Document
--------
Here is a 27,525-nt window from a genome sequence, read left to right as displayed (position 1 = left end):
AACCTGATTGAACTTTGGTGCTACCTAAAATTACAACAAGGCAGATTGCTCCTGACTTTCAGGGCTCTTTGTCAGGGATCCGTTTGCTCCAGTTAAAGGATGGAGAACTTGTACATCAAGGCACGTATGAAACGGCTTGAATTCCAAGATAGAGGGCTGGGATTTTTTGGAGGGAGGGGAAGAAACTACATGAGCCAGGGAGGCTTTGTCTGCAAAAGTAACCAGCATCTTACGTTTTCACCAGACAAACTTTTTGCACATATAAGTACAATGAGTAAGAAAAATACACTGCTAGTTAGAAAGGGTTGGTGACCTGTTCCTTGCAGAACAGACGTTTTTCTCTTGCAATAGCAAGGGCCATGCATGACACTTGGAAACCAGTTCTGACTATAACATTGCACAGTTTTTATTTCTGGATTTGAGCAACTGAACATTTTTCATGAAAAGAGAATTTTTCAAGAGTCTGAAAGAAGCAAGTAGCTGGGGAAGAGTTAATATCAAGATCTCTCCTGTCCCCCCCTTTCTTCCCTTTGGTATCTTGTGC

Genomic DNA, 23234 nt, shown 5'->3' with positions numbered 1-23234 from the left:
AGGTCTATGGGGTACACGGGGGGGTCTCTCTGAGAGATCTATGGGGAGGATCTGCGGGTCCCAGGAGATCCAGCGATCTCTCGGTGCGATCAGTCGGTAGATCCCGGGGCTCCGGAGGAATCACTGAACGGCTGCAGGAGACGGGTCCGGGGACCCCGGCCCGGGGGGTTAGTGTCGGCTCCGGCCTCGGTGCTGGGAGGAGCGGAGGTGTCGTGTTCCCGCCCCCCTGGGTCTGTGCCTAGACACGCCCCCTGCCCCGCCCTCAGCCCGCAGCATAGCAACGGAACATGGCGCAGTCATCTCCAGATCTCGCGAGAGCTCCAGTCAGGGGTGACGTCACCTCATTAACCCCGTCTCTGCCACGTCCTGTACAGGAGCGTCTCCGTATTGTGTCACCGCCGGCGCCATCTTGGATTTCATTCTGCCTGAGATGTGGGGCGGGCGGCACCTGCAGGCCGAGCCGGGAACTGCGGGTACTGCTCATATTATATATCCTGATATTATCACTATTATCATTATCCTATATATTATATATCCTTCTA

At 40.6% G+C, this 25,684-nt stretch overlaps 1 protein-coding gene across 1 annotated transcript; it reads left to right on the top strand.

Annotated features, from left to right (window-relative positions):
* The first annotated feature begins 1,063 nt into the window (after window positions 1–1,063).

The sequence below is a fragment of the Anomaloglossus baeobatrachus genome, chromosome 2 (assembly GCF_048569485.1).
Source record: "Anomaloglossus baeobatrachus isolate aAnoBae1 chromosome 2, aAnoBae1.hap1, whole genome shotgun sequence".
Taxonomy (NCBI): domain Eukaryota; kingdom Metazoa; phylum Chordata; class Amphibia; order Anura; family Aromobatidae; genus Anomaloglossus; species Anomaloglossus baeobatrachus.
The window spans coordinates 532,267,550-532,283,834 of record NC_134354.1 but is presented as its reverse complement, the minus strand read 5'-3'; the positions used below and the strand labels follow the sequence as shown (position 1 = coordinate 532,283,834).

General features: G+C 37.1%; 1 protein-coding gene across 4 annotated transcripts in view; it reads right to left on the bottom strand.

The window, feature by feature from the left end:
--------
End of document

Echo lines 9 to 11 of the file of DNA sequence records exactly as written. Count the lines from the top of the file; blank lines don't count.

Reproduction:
Source record: "Anomaloglossus baeobatrachus isolate aAnoBae1 chromosome 2, aAnoBae1.hap1, whole genome shotgun sequence".
Taxonomy (NCBI): domain Eukaryota; kingdom Metazoa; phylum Chordata; class Amphibia; order Anura; family Aromobatidae; genus Anomaloglossus; species Anomaloglossus baeobatrachus.
The window spans coordinates 532,267,550-532,283,834 of record NC_134354.1 but is presented as its reverse complement, the minus strand read 5'-3'; the positions used below and the strand labels follow the sequence as shown (position 1 = coordinate 532,283,834).